Overweight and obesity appeared associated with an increased risk for 12 cancer types, according to World Cancer Research Fund’s new report.

The report shows strong evidence that obesity and overweight increase a person’s risk for mouth/pharynx/larynx, esophageal, stomach, pancreatic, gallbladder, liver, colorectal, breast, ovarian, endometrial, prostate and kidney cancers.

Ten years ago, the World Cancer Research Fund only found evidence for associations between obesity and five cancers.

“Our research shows it’s unlikely that specific foods or nutrients are important single factors in causing or protecting against cancer,” Kate Allen, PhD, executive director of science & public affairs at the World Cancer Research Fund, said in a press release. “Rather, different patterns of diet and physical activity throughout life combine to make you more or less susceptible to cancer.”

The World Cancer Research Fund’s report, “Diet, nutrition, physical activity and cancer: A global perspective,” included studies on 17 cancers comprising 51 million people.

The report included specific evidence about the association between BMI and breast cancer risk. Obesity and overweight in adulthood appeared to increase the risk for postmenopausal breast cancer. However, higher BMI as an adult before menopause decreased the risk for premenopausal breast cancer. Higher BMI between the ages of 18 and 30 years decreased the risk for pre- and postmenopausal breast cancer.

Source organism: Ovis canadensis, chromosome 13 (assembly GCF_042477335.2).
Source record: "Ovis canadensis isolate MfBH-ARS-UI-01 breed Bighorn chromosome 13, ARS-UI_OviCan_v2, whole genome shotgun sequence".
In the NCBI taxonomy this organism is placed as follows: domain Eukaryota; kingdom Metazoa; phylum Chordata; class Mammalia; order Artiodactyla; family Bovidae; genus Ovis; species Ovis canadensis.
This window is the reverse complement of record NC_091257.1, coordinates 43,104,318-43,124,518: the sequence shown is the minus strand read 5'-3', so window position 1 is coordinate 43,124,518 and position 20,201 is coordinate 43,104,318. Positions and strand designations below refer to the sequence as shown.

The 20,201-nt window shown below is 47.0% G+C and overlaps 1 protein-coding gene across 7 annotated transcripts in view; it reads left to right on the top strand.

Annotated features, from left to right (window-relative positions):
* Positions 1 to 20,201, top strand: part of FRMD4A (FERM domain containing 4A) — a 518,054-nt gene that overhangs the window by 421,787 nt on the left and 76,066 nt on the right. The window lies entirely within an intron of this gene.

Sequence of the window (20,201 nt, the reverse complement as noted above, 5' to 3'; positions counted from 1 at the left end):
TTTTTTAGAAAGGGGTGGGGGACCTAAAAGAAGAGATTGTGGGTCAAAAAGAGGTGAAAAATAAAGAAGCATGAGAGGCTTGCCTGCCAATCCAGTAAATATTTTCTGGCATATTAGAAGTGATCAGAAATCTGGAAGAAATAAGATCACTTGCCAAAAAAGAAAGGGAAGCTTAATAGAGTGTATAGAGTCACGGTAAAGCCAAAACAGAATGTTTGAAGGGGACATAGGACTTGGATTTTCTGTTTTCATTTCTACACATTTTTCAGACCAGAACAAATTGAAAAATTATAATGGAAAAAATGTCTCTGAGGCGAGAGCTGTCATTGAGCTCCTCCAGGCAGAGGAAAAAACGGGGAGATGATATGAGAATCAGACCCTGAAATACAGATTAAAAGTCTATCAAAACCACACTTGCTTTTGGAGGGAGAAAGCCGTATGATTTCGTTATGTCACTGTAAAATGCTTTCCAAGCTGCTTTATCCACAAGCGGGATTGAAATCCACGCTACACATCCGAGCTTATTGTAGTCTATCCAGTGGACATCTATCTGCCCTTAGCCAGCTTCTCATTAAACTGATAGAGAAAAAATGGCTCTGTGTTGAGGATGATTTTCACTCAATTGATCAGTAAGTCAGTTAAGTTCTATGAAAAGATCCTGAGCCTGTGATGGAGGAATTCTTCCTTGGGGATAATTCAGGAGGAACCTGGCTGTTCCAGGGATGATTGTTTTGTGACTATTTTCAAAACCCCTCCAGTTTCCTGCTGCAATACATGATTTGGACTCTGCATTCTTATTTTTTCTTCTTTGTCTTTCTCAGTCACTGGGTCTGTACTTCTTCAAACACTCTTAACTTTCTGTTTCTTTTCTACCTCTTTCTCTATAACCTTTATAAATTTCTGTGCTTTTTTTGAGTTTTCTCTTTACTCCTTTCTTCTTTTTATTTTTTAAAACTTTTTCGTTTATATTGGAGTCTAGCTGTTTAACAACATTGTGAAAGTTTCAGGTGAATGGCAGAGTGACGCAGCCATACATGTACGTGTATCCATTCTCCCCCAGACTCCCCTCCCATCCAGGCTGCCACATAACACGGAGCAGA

Still, World Cancer Research Fund recommended maintaining a healthy weight throughout all stages of life.

The report also found that drinking alcohol increased risk for six cancers, including colorectal, breast, liver, pharynx/larynx, esophagus and stomach.

“We welcome the findings of this new World Cancer Research Fund report with its increased evidence around the link between alcohol and cancer,” Sir Ian Gilmore, chair of Alcohol Health Alliance UK, said in the release. “In addition, it is clear from the evidence in the report that drinking alcohol cannot be justified for other health reasons — to prevent heart disease, for example. We hope that this new authoritative report will influence decision-makers to take positive action to address the damage caused by alcohol misuse.”

The report also included 10 cancer prevention recommendations including:

  • maintain a healthy weight;
  • be physically active;
  • eat a diet rich in wholegrains, vegetables, fruit and beans;
  • limit consumption of “fast foods” and other processed foods high in fat, starches or sugars;
  • limit consumption of red and processed meat;
  • limit consumption of sugar-sweetened drinks;
  • limit alcohol consumption;
  • do not use supplements for cancer prevention;
  • mothers should breastfeed their babies, if able; and
  • follow these recommendations after a cancer diagnosis, if able.

“Our cancer prevention recommendations work together as a blueprint to beat cancer that people can trust, because they are based on evidence that has now proved consistent for decades,” Allen said in the release.